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ALL ABOARD: Homage to narrowboat life at Batchworth Lock

 Published on: 18th May 2024   |   By: Sophia Sheera   |   Category: Uncategorized

Following the cancellation of the 2024 Rickmansworth Canal Festival, organisers from the Rickmansworth Waterways Trust have turned to widening their impressive educational repertoire to make up for lost income.

Keen to make use of the opportunity this April were two dozen children from Bushey and Oxhey Infant School, who enjoyed a full day’s heritage experience at the Batchworth Lock Education Centre. Their visit included a tour of a historical working boat, named Roger, and a chance to operate the lock itself.

Back when South Hertfordshire was known as an industrial hub famed for its paper mills, the Grand Union Canal was once abuzz with narrowboats carrying cargo to and from industrial sites across the country. In fact, one of the last remaining narrowboats to grace today’s waters is moored at the Batchworth Lock. RickyNews joined our new friends from Bushey and Oxhey in peering down into Roger’s stern cabin, before taking it in turns to take a tentative step onboard.

Built for a coal merchant in Aylesbury in 1936, Roger is not only able to carry 25 tonnes of goods, but can even house a small family onboard. From 1941, Roger was captained by Arthur Bray and his wife, Rose, who were one of the last working families to preserve the industrial canal boat way of life. Pulling out the small fold-down bed, table and coal-fire stove, the schoolchildren were amazed to think that a family could live in such small quarters, never mind that the small room behind the main door – which they originally thought was an en-suite – turned out to be the engine room.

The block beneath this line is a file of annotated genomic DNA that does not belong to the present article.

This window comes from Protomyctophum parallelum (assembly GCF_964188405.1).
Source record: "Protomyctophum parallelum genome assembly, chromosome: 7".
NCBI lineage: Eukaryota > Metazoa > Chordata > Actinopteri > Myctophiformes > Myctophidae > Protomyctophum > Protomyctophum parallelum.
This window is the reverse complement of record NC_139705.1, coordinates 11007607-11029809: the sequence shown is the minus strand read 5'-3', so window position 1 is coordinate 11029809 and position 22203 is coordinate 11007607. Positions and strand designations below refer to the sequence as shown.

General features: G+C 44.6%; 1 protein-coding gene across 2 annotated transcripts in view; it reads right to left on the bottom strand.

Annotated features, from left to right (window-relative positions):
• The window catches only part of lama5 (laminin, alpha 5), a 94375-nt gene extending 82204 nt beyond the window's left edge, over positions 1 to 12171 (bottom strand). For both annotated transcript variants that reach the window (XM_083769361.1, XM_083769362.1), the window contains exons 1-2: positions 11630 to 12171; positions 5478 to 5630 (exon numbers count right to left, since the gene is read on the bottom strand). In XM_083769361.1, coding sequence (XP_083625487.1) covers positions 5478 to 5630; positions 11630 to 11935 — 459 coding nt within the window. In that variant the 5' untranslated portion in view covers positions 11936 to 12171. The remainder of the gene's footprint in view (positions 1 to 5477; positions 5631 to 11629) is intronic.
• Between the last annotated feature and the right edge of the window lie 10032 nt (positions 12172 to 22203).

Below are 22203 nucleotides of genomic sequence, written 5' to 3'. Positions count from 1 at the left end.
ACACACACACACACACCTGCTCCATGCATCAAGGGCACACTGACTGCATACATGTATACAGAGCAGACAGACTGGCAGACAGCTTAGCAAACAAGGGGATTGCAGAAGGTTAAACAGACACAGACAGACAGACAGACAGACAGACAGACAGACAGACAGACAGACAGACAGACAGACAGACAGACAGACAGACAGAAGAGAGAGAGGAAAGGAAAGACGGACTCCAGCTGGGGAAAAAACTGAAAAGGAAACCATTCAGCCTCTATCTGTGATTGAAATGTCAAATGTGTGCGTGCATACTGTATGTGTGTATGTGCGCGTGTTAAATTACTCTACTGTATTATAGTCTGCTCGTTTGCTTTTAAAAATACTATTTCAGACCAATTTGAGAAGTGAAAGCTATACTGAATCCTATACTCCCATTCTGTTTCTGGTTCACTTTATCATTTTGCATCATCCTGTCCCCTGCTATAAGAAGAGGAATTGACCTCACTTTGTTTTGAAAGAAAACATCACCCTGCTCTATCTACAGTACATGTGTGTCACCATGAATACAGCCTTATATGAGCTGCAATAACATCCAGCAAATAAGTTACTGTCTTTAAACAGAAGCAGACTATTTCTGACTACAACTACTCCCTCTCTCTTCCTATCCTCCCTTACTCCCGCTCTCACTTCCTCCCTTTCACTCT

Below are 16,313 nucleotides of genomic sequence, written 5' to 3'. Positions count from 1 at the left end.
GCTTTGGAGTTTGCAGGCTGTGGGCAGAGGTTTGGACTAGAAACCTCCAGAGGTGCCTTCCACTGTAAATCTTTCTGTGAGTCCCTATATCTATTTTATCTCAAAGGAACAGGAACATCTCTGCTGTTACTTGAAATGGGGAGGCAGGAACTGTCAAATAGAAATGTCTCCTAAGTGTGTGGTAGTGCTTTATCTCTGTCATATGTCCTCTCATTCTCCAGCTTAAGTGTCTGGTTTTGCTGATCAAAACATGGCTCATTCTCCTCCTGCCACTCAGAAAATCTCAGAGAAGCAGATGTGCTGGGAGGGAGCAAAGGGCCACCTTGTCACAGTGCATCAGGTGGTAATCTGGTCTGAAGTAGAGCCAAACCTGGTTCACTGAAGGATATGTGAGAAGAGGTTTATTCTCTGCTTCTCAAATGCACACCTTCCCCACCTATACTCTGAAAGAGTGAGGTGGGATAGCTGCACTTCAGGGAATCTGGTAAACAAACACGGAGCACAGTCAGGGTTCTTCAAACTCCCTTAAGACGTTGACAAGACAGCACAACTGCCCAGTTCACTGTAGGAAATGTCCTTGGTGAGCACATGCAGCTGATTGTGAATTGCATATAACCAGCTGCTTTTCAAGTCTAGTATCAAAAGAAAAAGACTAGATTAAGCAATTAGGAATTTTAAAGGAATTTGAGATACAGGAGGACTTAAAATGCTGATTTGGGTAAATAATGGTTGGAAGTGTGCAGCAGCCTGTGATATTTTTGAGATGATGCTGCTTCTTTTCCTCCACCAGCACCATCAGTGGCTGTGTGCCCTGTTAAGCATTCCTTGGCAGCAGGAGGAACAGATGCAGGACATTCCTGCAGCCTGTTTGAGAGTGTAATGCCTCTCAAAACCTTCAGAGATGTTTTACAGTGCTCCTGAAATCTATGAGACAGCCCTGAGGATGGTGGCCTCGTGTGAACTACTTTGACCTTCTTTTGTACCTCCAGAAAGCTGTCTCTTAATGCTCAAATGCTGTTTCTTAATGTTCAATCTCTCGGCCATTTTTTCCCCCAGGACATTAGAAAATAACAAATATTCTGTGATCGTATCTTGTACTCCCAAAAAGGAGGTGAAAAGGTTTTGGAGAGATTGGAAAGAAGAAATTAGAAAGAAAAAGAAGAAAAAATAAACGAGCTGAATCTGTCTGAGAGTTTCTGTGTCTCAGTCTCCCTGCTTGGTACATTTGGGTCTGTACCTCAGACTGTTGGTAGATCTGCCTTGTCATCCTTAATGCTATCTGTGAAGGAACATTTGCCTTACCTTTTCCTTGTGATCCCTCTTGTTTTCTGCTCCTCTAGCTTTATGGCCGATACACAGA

Roger is one of the most important heritage attractions at Batchworth Lock, and his second life as a floating historical site is woven into Rickmansworth’s history. In 1992, a group from Rickmansworth Residents’ Association decided to mark the 200-year anniversary of the Grand Union Canal by restoring an old narrowboat that had fallen into disrepair. The residents formed the Rickmansworth Waterways Trust, rescued Roger and established the first Rickmansworth Canal Festival to fund Roger’s restoration.

Roger was crane-lifted back into the water during the festival in 2000, following repairs that totalled around £80,000. Since then, the retired working boat has been conserved for operational use at the Lock Centre, preserving a glimpse of a lost way of life for future generations.

The Rickmansworth Waterways Trust continues to go from strength to strength. In 2017, the trust received the Queen’s Award for Voluntary Service for activities spanning across the education programme, the Canal Centre, the annual festival, and conserving Roger. In 2019, a bespoke Education Centre was built by the canal to provide Rickmansworth with an additional community and educational space. Meanwhile, Roger is still going strong at 88 years old.

Photo Credit: Rickmansworth Waterways Trust 

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